Up until very recently, food in Berlin was considered functional. Something you did after work or before partying, depending on your lifestyle. It wasn’t a part of the hedonistic weekends that visitors flock to the city for and no one cared to spend money on it.
Restaurants promising ‘Sushi, Pizza, and more’ lined the streets and you could consider yourself lucky if your döner didn’t contain mystery meat. A lot has changed over the past decade though, and even with rising rents, Berlin remains incredibly cheap compared to most metropolitan cities. This has lead to an influx of eager restaurateurs who are opening innovative concepts, which they couldn’t afford to do in say, New York, London, Amsterdam, or Tel Aviv. It’s an incredibly rare feat, to open a place without feeling like you owe investors huge sums and without the need to compromise on your concept—something Ben Zviel and Samina Raza of Mrs. Robinson’s restaurant knows only too well. Berlin is the only place that could offer him this type of freedom. The continuously expanding population of expats and international tourists are willing to pay higher prices for their dinners, which has allowed a young, innovative food scene to flourish.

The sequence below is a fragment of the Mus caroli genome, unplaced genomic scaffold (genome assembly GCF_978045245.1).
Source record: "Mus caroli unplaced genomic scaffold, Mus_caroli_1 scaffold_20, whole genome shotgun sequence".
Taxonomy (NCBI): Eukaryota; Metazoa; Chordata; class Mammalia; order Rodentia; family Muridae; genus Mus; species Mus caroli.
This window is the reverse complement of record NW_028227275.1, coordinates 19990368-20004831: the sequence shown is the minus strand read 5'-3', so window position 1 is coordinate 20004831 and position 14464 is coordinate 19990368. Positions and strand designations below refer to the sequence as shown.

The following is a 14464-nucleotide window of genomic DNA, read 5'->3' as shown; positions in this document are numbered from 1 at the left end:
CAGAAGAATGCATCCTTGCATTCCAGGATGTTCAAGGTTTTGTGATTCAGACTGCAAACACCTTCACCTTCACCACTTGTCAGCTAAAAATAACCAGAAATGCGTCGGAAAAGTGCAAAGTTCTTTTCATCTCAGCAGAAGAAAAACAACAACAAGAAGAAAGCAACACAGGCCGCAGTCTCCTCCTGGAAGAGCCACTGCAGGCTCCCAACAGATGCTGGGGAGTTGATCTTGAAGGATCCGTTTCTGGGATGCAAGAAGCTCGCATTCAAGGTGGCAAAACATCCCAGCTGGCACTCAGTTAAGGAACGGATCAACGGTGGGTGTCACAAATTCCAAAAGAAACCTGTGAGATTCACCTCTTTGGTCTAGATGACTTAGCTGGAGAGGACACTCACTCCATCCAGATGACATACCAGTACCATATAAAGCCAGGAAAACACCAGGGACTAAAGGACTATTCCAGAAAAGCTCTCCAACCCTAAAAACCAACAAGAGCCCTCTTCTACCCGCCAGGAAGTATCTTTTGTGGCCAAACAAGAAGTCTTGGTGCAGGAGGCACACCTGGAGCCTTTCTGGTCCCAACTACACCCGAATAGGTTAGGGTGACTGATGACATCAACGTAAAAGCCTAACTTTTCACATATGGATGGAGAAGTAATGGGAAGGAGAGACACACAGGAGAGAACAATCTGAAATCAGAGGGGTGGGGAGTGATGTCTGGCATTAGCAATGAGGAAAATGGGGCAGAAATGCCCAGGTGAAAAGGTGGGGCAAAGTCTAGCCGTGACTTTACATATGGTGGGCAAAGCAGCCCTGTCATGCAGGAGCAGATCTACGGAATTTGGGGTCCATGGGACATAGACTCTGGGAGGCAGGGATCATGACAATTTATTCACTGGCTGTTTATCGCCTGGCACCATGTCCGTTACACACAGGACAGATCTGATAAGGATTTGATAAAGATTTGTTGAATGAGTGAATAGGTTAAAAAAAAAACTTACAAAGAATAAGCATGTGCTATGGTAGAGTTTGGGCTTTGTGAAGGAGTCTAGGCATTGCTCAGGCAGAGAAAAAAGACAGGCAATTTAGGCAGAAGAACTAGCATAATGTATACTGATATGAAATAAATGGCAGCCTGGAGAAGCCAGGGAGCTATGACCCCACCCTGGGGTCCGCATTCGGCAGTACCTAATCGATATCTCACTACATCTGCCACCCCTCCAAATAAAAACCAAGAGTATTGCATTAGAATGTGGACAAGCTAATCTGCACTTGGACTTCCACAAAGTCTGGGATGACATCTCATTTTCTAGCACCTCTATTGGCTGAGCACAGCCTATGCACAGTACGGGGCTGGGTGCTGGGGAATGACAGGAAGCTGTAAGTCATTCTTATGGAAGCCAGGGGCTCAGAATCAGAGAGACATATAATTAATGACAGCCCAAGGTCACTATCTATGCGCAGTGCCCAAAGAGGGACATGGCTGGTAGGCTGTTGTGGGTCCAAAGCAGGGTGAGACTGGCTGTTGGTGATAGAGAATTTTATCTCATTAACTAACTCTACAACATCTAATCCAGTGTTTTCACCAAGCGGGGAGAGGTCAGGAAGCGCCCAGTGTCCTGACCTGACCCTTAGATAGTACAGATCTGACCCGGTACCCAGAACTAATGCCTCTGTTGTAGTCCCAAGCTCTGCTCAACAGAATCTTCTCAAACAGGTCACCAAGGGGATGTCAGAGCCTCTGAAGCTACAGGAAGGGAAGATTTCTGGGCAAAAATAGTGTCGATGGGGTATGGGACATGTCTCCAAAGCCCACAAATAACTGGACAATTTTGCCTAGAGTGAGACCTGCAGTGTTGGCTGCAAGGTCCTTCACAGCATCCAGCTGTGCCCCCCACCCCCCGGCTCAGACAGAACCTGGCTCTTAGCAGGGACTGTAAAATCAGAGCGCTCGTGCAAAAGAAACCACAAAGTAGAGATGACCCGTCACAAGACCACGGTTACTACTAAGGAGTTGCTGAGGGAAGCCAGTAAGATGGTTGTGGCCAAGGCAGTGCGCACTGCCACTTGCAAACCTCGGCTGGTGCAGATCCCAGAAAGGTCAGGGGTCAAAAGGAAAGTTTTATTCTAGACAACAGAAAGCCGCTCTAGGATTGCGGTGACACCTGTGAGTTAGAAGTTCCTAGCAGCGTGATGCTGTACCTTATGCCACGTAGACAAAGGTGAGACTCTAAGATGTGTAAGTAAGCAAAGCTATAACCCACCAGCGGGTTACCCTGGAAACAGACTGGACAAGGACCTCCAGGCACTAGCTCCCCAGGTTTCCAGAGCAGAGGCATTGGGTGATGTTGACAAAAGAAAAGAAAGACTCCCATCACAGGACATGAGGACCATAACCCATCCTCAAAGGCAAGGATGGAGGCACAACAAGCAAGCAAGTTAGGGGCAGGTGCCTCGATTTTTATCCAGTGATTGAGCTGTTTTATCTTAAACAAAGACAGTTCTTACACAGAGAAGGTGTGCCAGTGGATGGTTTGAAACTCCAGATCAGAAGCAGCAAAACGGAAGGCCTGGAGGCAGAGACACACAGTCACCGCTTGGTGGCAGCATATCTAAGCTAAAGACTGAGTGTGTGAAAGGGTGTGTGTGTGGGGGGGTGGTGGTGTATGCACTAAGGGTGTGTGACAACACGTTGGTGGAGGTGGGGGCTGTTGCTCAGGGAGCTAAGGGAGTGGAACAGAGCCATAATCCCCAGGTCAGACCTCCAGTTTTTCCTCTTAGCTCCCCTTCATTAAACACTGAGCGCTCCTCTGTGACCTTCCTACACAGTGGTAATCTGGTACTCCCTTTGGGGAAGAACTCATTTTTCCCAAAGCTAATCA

Dissecting the Berlin Food Scene: Gastronomic newcomer Mrs. Robinson’s engages our panel discussion group. Listen Here:
This trend was the premise for Freunde von Freunden’s second Loosen Tongues event, which certainly lived up to its name. To kick off the evening, proprietors of Mrs. Robinson’s Samina Raza and Ben Zviel served a delectable menu to an intimate crowd that included fermented chilli butter on freshly baked sourdough, spicy wing fried oysters with devilled eggs, juicy sweetbread and beef tartare sandwiches with lashings of shiso bearnaise, and ended with an incredible amazake ice cream blanketed in a tantalisingly sweet and salty caramelized soy sauce. A prime example of the innovation that’s happening right now in the kitchens of Berlin. A specially curated selection of natural wines by Holger Schwarz of Viniculture rounded off the menu. While dinner guests enjoyed their last sips of wine, friends and family of Freunde von Freunden crowded the Friends Space, enjoying a custom cocktail menu provided by this year’s Diageo World Class Bartender Sven Goller.
Sven’s focus is firmly set on sustainability and the menu for the night was designed accordingly. Wasteland, a cocktail that won him the World Class title, is made with vinegar, Jinzu gin, rosemary, honey, algae, and a touch of sea salt. The idea was to use products that are readily available but remain underrepresented in the culinary and bar world. Honey has been used in Germany for hundreds of years and it adds a nice hint of sweetness to the drink.